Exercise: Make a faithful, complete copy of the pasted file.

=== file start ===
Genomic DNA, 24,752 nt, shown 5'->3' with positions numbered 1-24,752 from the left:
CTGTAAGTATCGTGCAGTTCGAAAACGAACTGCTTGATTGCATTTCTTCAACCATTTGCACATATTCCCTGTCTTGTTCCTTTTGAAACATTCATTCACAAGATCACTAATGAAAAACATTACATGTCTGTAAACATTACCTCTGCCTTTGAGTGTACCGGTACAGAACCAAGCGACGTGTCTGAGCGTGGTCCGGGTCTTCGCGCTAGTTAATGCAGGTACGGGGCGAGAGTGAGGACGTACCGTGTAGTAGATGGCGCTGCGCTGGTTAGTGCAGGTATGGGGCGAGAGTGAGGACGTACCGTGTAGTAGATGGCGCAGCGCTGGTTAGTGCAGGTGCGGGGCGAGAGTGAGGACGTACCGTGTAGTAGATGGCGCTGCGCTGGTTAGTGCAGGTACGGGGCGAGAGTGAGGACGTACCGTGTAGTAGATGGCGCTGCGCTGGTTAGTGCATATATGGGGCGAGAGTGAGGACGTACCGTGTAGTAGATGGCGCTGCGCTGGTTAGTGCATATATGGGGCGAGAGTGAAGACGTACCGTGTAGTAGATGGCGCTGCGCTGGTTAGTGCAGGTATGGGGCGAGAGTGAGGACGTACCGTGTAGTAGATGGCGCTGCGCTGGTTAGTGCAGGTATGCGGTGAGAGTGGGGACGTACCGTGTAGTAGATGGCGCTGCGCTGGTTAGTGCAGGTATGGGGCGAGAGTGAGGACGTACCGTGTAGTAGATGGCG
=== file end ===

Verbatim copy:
Genomic DNA, 24,752 nt, shown 5'->3' with positions numbered 1-24,752 from the left:
CTGTAAGTATCGTGCAGTTCGAAAACGAACTGCTTGATTGCATTTCTTCAACCATTTGCACATATTCCCTGTCTTGTTCCTTTTGAAACATTCATTCACAAGATCACTAATGAAAAACATTACATGTCTGTAAACATTACCTCTGCCTTTGAGTGTACCGGTACAGAACCAAGCGACGTGTCTGAGCGTGGTCCGGGTCTTCGCGCTAGTTAATGCAGGTACGGGGCGAGAGTGAGGACGTACCGTGTAGTAGATGGCGCTGCGCTGGTTAGTGCAGGTATGGGGCGAGAGTGAGGACGTACCGTGTAGTAGATGGCGCAGCGCTGGTTAGTGCAGGTGCGGGGCGAGAGTGAGGACGTACCGTGTAGTAGATGGCGCTGCGCTGGTTAGTGCAGGTACGGGGCGAGAGTGAGGACGTACCGTGTAGTAGATGGCGCTGCGCTGGTTAGTGCATATATGGGGCGAGAGTGAGGACGTACCGTGTAGTAGATGGCGCTGCGCTGGTTAGTGCATATATGGGGCGAGAGTGAAGACGTACCGTGTAGTAGATGGCGCTGCGCTGGTTAGTGCAGGTATGGGGCGAGAGTGAGGACGTACCGTGTAGTAGATGGCGCTGCGCTGGTTAGTGCAGGTATGCGGTGAGAGTGGGGACGTACCGTGTAGTAGATGGCGCTGCGCTGGTTAGTGCAGGTATGGGGCGAGAGTGAGGACGTACCGTGTAGTAGATGGCG